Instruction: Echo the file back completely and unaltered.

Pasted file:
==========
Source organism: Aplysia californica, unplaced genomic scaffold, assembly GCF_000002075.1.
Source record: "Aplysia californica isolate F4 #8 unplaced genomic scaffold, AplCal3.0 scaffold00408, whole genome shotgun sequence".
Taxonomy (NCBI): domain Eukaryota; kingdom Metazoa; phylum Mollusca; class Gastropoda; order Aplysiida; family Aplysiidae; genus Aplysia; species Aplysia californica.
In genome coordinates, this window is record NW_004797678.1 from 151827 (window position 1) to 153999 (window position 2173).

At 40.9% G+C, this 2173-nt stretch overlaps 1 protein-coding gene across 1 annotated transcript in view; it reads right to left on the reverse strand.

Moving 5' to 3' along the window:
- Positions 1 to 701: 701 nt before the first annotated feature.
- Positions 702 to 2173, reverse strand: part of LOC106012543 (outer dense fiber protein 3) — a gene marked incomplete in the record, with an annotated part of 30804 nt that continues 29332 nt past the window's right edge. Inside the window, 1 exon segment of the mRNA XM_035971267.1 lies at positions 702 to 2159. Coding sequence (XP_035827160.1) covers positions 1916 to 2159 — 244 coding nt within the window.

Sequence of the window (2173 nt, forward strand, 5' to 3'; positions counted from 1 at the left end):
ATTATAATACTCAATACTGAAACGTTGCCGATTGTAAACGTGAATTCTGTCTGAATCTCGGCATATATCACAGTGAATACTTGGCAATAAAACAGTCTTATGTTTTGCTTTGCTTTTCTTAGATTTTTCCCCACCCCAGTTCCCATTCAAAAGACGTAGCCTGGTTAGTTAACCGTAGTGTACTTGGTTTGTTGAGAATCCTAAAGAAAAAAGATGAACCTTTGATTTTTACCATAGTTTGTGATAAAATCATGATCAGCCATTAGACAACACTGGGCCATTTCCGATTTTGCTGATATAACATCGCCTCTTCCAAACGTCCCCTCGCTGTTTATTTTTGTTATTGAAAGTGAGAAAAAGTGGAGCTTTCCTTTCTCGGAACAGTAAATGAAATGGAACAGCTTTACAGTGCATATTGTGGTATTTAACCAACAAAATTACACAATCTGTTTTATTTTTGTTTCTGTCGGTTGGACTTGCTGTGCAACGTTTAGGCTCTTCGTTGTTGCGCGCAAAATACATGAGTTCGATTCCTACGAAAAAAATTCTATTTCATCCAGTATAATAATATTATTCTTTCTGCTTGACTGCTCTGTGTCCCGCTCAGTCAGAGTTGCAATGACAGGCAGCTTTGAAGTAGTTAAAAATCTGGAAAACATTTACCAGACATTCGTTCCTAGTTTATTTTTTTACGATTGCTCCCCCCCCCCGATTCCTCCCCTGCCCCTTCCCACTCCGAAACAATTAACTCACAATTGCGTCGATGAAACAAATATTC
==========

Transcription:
Source organism: Aplysia californica, unplaced genomic scaffold, assembly GCF_000002075.1.
Source record: "Aplysia californica isolate F4 #8 unplaced genomic scaffold, AplCal3.0 scaffold00408, whole genome shotgun sequence".
Taxonomy (NCBI): domain Eukaryota; kingdom Metazoa; phylum Mollusca; class Gastropoda; order Aplysiida; family Aplysiidae; genus Aplysia; species Aplysia californica.
In genome coordinates, this window is record NW_004797678.1 from 151827 (window position 1) to 153999 (window position 2173).

At 40.9% G+C, this 2173-nt stretch overlaps 1 protein-coding gene across 1 annotated transcript in view; it reads right to left on the reverse strand.

Moving 5' to 3' along the window:
- Positions 1 to 701: 701 nt before the first annotated feature.
- Positions 702 to 2173, reverse strand: part of LOC106012543 (outer dense fiber protein 3) — a gene marked incomplete in the record, with an annotated part of 30804 nt that continues 29332 nt past the window's right edge. Inside the window, 1 exon segment of the mRNA XM_035971267.1 lies at positions 702 to 2159. Coding sequence (XP_035827160.1) covers positions 1916 to 2159 — 244 coding nt within the window.

Sequence of the window (2173 nt, forward strand, 5' to 3'; positions counted from 1 at the left end):
ATTATAATACTCAATACTGAAACGTTGCCGATTGTAAACGTGAATTCTGTCTGAATCTCGGCATATATCACAGTGAATACTTGGCAATAAAACAGTCTTATGTTTTGCTTTGCTTTTCTTAGATTTTTCCCCACCCCAGTTCCCATTCAAAAGACGTAGCCTGGTTAGTTAACCGTAGTGTACTTGGTTTGTTGAGAATCCTAAAGAAAAAAGATGAACCTTTGATTTTTACCATAGTTTGTGATAAAATCATGATCAGCCATTAGACAACACTGGGCCATTTCCGATTTTGCTGATATAACATCGCCTCTTCCAAACGTCCCCTCGCTGTTTATTTTTGTTATTGAAAGTGAGAAAAAGTGGAGCTTTCCTTTCTCGGAACAGTAAATGAAATGGAACAGCTTTACAGTGCATATTGTGGTATTTAACCAACAAAATTACACAATCTGTTTTATTTTTGTTTCTGTCGGTTGGACTTGCTGTGCAACGTTTAGGCTCTTCGTTGTTGCGCGCAAAATACATGAGTTCGATTCCTACGAAAAAAATTCTATTTCATCCAGTATAATAATATTATTCTTTCTGCTTGACTGCTCTGTGTCCCGCTCAGTCAGAGTTGCAATGACAGGCAGCTTTGAAGTAGTTAAAAATCTGGAAAACATTTACCAGACATTCGTTCCTAGTTTATTTTTTTACGATTGCTCCCCCCCCCCGATTCCTCCCCTGCCCCTTCCCACTCCGAAACAATTAACTCACAATTGCGTCGATGAAACAAATATTC